Tourists In Rome Need To Know About These New Laws

Rome has had enough of bad tourist behavior and is cracking down with a profusion of new rules as well as the resurrection and enforcement of old ones. In the well policed city center, which is a UNESCO Heritage Site, you can expect a hefty fine if caught violating any of the new rules. And being that the police are everywhere and that tourists tend to hang out in the main tourist areas, the chances of you getting caught are huge.

Most of these new rules really are just a matter of being respectful and behaving with a sense of decency. Some of them are really annoying, because tourists behaving badly or disrespectfully have ruined things that had been hugely pleasurable for the rest of us for years.

Keep Your Shirt On

Men will be stopped and fined for walking around shirtless. Most tourists at least keep their tops on but you do on occasion see men walking around with their shirt off. Not any more! The average fine starts at 250 euro per violation.

In Venice they don’t allow women to walk around in swimwear, so shorts and a bikini top are a no-no. I’m not sure if Rome has this in place now too, if not it won’t be far behind.

Stay Out Of The Fountains In Rome

This summer the city has (finally) cracked down on tourists getting into the city’s many fountains.

tourists climbing into Rome's fountains

Yes, we get it, you’re hot. So is everyone else. The fountains of Rome are not your personal swimming pool, so don’t climb in. Not only will you be hauled out soaking wet in front of everyone you will also be fined up to 450 euros

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Stay Off The Monuments In Rome

Eating, drinking and climbing on monuments is now banned. Tourists eating sloppy food and dropping it all over the city monuments as well as leaving their food scraps and trash now means the rest of us can no longer sit on monument steps with a gelato, or with a drink in hand while taking in the view or watching street musicians.

image via Independent.uk

I am in 100% support of banning the badly behaved tourists, and I don’t want to have to clear up someone’s food detritus so that I can sit down, but I am also somewhat saddened by this rule.

No more evenings sitting on the steps of the fountain in Piazza Santa Maria Trastevere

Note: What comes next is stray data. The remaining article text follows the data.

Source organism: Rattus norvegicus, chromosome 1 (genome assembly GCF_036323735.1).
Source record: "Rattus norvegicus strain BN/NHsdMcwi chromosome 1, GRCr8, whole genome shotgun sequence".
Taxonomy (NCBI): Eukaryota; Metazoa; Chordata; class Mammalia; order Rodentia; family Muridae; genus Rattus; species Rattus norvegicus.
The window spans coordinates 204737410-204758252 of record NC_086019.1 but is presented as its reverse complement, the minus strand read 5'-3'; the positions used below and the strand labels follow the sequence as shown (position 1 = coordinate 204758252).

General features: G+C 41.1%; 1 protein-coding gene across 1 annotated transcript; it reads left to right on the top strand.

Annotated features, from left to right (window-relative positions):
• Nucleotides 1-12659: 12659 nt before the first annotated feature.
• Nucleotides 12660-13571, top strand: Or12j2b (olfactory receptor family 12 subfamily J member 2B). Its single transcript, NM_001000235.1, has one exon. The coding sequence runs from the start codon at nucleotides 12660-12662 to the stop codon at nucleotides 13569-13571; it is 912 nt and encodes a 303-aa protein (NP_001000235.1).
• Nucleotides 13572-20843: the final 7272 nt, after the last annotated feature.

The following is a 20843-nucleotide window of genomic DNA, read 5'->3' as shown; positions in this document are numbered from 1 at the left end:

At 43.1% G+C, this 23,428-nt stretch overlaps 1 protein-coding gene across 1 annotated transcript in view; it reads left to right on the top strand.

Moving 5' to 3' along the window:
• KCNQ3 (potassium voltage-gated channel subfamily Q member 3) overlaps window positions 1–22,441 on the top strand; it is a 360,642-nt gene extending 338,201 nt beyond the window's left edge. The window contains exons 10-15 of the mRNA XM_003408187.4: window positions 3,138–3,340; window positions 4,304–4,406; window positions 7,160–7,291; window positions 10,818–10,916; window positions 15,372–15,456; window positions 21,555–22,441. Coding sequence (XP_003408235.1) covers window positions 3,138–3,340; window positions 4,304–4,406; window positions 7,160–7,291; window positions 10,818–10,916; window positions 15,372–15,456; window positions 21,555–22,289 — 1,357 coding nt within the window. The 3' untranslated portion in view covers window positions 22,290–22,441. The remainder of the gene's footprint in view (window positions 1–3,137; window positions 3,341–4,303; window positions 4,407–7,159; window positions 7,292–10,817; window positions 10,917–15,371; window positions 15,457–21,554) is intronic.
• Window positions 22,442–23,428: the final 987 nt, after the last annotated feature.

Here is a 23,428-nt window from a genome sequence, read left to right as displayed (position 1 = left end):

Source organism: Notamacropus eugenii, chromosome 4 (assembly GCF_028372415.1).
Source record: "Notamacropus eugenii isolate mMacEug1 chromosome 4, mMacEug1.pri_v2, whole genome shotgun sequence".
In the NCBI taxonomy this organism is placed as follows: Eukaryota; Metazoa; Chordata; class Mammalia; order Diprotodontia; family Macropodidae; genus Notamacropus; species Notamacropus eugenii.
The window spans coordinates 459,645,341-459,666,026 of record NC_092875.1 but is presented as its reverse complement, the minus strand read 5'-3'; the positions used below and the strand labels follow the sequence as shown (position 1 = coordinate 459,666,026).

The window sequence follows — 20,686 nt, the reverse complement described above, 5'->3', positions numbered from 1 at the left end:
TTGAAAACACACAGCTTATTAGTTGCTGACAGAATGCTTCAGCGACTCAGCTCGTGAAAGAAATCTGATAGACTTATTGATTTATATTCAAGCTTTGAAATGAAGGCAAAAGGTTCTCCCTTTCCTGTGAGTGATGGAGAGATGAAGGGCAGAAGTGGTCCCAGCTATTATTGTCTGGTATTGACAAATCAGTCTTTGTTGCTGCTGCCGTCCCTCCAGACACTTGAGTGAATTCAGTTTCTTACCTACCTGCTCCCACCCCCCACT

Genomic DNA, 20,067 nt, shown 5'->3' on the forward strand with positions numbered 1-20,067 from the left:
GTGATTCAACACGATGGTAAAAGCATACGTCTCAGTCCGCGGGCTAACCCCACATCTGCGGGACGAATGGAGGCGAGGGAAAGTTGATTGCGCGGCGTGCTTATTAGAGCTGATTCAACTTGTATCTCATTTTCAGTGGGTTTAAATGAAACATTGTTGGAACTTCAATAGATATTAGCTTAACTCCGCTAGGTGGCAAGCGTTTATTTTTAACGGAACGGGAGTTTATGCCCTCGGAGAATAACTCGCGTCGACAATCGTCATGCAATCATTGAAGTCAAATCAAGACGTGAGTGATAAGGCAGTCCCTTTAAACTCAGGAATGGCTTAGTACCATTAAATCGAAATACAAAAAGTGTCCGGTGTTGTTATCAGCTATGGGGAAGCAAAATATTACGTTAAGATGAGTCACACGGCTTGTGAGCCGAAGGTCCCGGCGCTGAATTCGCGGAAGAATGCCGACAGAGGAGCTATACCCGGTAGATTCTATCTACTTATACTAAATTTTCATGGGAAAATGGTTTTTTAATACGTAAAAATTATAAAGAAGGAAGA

There have been many nights sitting on the steps in Piazza Santa Maria Trastevere watching street performers, and just as many evenings sitting on the steps with the locals in Piazza Trilussa watching the musicians with a backdrop of the Sisto Bridge and the river, with a drink or a snack in hand. It has been part of life in Rome which for now anyway, is over.

Sunset in Rome’s Piazza Trilussa, watching the street music

One of the experiences I have loved in Piazza Trilussa over the past decade has been sitting on the stairs with local college kids and letting them practice their English on me while some dude with a guitar, a mic and an amp sings Pink Floyd songs. This is where I learned about Roman street foods such as suppli’ and tripizzini, staples for Roman college students, while they educated me on everything from local politics to current philosophy.

This is part of my aversion to American fast food chains even being in Rome let alone in the big tourist areas. McDonalds wrappers and food scraps do not belong anywhere near any monuments (or anywhere else in Rome!)

RELATED POST: WHY McDONALDS SHOULD BE BANNED AT PANTHEON IN ROME

As far as I’m concerned anyone climbing on or defacing the city’s monuments should be strung up and flogged.

No More Sitting On The Spanish Steps

One of the rules that will be hard to get used to is no longer being allowed to sit on the Spanish Steps. I have to preface this by saying that as a rule I avoid the area like the plague, only venturing in to go to the Nespresso store so the snooty sales assistants can be suitably rude while I stock up on coffee to bring home. (Why is it that Nespresso workers everywhere from Los Angeles to Barcelona to Rome are so rude??)

Rome’s Spanish Steps have become overcrowded. Although a shame not to be able to sit there anymore at least now you can see them.